Guyanese urge intervention in border conflict

Guyanese urge intervention in border conflict
Tangerine Clarke

Ahead of President David Granger’s presentation to the 70th UN General Assembly on Sept. 28, nationals in the Diaspora are urging the head of state to draft a resolution to discuss Venezuela’s renewed claim of Guyana’s Essequibo region.

The 116-year-old conflict between the two South American states was a topic of discussion recently at St. Gabriel’s Church Hall in Brooklyn, where President of the Guyana American Patriotic Forum, (GAPF), Attorney-at-Law Colin Moore, argued that Venezuela’s Nicolas Maduro’s claim of 58,000 sq miles, or two-thirds of the mineral rich Essequibo region is illegal.

Moore wants Guyanese to also lobby President Barack Obama, Congresswoman Yvette Clarke, Congressman Hakeem Jeffries, and other politicians, to intervene before Maduro volatile behavior escalates to a military strike by the embattled country, that has disputes with Trinidad & Tobago, Barbados, St. Vincent and the Grenadines and Grenada.

“Venezuelans will be going to the polls in December 2015 and because of his unpopularity, Maduro expects the opposition to win, or a coup d’etat by military to kick him out so he is under pressured to do something drastic to prove that he is control,” said Moore who was part of the panel bent on continuing their protest in front of the Venezuelan Embassy in New York City, and outside of the United Nations building.

The politician recalled Venezuela’s attack on the country’s mineral heartland — Orinoco Island — six months after Guyana’s Independence in 1966, and warns that another attack is imminent. He also condemned the Spanish nation for arresting the captain of an American ship, authorized by Guyana to drill for oil in the Exclusive Economic Zone (EEZ), just off the Venezuelan coast.

Emphasizing that this region has Guyana’s greatest tourist resources, namely the Kaieteur Falls, the tallest single drop waterfall in the world, Shell Beach that is home to the world’s endangered marine turtles, Iwokrama International Centre for Rainforest Conservation, as well as one of the world’s largest cattle ranches, gold, titanium, manganese and timber, Moore added that Guyana must fight to keep.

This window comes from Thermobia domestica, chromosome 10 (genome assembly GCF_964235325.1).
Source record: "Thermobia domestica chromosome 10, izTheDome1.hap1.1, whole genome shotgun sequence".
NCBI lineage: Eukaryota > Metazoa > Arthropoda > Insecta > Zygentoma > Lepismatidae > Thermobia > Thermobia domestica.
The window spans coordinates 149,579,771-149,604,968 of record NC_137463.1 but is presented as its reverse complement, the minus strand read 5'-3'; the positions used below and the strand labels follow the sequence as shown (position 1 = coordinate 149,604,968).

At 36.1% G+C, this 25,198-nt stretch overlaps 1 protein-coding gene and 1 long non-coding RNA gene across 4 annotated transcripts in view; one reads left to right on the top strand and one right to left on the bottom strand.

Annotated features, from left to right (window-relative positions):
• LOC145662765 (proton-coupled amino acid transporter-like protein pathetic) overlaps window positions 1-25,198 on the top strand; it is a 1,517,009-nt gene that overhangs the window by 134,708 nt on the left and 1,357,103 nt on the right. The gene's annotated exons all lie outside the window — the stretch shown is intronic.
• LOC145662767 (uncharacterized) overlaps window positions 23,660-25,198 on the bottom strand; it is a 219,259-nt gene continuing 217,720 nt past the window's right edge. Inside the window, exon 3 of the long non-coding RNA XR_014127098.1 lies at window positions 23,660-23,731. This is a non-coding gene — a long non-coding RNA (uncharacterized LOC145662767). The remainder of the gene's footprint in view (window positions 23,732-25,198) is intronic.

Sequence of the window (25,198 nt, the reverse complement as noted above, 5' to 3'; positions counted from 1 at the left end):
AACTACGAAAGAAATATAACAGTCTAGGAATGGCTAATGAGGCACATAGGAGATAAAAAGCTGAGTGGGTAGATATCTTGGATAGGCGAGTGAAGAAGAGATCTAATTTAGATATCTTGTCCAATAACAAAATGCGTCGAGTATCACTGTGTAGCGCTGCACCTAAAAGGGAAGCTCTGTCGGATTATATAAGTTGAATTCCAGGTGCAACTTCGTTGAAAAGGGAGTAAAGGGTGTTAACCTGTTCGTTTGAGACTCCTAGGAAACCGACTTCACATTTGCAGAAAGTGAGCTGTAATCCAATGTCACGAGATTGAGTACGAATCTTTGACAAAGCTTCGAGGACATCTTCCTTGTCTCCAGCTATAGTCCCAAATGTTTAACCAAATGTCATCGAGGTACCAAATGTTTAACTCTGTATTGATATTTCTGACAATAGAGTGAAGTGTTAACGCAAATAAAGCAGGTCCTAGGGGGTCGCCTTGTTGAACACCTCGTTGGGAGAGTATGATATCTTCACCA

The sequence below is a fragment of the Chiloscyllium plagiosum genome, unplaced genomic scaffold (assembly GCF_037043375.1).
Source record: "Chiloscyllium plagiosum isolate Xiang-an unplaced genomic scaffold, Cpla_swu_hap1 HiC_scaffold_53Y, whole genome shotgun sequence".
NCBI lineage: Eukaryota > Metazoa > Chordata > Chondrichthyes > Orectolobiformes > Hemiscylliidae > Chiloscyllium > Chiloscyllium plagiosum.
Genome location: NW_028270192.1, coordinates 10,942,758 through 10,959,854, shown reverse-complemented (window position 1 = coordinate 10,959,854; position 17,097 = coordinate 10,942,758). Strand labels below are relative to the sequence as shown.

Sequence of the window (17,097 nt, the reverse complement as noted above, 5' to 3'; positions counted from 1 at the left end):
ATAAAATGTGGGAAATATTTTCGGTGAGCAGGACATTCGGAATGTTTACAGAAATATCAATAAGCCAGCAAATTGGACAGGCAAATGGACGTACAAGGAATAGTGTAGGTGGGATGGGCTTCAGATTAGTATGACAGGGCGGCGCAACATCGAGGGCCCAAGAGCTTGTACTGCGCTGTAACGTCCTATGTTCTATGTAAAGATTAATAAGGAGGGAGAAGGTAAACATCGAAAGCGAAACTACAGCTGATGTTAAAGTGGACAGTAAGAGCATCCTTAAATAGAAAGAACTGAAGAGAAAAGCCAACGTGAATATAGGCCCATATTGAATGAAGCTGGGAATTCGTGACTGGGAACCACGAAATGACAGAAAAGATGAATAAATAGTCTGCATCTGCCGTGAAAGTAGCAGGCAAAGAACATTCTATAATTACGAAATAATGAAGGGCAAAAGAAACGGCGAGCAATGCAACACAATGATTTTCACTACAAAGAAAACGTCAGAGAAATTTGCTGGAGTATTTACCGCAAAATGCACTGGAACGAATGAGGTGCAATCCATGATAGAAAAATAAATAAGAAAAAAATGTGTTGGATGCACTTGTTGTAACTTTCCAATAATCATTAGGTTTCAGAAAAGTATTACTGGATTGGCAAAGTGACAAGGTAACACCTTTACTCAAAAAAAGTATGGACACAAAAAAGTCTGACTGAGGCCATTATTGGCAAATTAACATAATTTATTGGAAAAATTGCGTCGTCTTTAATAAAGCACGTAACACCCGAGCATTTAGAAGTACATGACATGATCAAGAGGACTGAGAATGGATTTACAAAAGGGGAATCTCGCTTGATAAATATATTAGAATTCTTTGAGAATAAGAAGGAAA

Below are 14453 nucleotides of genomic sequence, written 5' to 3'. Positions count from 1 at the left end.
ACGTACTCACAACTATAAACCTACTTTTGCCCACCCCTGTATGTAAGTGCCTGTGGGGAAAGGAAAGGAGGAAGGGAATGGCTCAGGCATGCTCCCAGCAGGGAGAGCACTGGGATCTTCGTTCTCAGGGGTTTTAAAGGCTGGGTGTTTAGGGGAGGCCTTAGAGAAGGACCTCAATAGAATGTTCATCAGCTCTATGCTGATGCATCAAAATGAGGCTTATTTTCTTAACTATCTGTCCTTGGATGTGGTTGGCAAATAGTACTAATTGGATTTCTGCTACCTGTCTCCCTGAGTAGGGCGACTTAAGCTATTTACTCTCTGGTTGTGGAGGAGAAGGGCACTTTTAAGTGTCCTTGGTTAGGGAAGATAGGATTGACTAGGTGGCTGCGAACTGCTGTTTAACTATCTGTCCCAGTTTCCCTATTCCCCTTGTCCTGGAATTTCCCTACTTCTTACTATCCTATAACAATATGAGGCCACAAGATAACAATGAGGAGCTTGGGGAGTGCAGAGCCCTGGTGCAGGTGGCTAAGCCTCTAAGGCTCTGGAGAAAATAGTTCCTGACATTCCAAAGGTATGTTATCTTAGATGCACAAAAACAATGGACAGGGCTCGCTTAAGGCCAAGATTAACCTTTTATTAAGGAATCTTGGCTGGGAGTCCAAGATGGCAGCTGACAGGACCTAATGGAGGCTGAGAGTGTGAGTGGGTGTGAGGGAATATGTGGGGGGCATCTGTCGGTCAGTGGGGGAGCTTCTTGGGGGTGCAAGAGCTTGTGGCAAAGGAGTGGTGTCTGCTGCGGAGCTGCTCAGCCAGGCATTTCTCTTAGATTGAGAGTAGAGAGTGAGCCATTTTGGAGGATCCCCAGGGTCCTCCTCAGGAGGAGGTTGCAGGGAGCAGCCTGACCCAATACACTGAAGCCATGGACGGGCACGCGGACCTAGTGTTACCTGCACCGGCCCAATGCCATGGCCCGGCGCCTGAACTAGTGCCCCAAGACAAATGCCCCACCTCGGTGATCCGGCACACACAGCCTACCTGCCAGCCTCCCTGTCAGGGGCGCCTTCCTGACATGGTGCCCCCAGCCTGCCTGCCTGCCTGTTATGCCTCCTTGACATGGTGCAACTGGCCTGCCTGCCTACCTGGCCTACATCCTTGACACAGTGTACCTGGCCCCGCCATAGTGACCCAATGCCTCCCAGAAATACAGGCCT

Members of the community that included Assemblywoman Roxanne Persaud, and members of GAPF, Eustace Hall and Pamela Lambert, heard the panelists of Dr. Terrance Simon, Dr. Michael Ralph professor at NYU, Labor Unionist Chuck Mohan and Attorney-at-Law Derrick Arjune’s impassioned plea to keep Guyana’s sovereignty in the region.

Arjune recapped the integrity of the 1899 arbitral award where Great Britain and Venezuela signed the Treaty of Washington allowing the countries to discuss the border row.

According to the political activist, the Spanish rejected the award at the 17th session of the General Assembly of the UN, and objected to British Guyana being granted independence.

The land claim controversy, of which Cuban’s Fidel Castro had agreed upon with former Venezuelan president Hugo Chavez due to his relationship with then president Forbes Burnham is now renewed and political activist Noel Moses is calling on the Guyana government to educate its masses about this ongoing threat to their homeland.

He noted that Venezuela is using its PetroCarib oil initiative, to gain influence in the Caribbean so that it would be easy to claim two-thirds of Essequibo, Demerara and Berbice.

“Venezuela said they would be issuing identification cards in Essequibo to claim nationals who live there. We are dealing with a very aggressive country. We must take a pro-active approach because we cannot fight Venezuela’s army which is larger than Guyana’s population,” said Moses.

In the meantime, Vice President and Foreign Affairs Minister Carl Greenidge during a visit to Miramar, Florida earlier in the month, said he is pleased with the interest shown and the commitments of support for Guyana on the Guyana-Venezuela issue, according to community leader Wesley Kirton.

According to Kirton, Greenidge made it clear that the only option to which Guyana could agree was to seek judicial settlement via the International Court of Justice, and it was up to UN Secretary General Ban Ki Moon to do his job and help the process towards a judical settlement on this claim.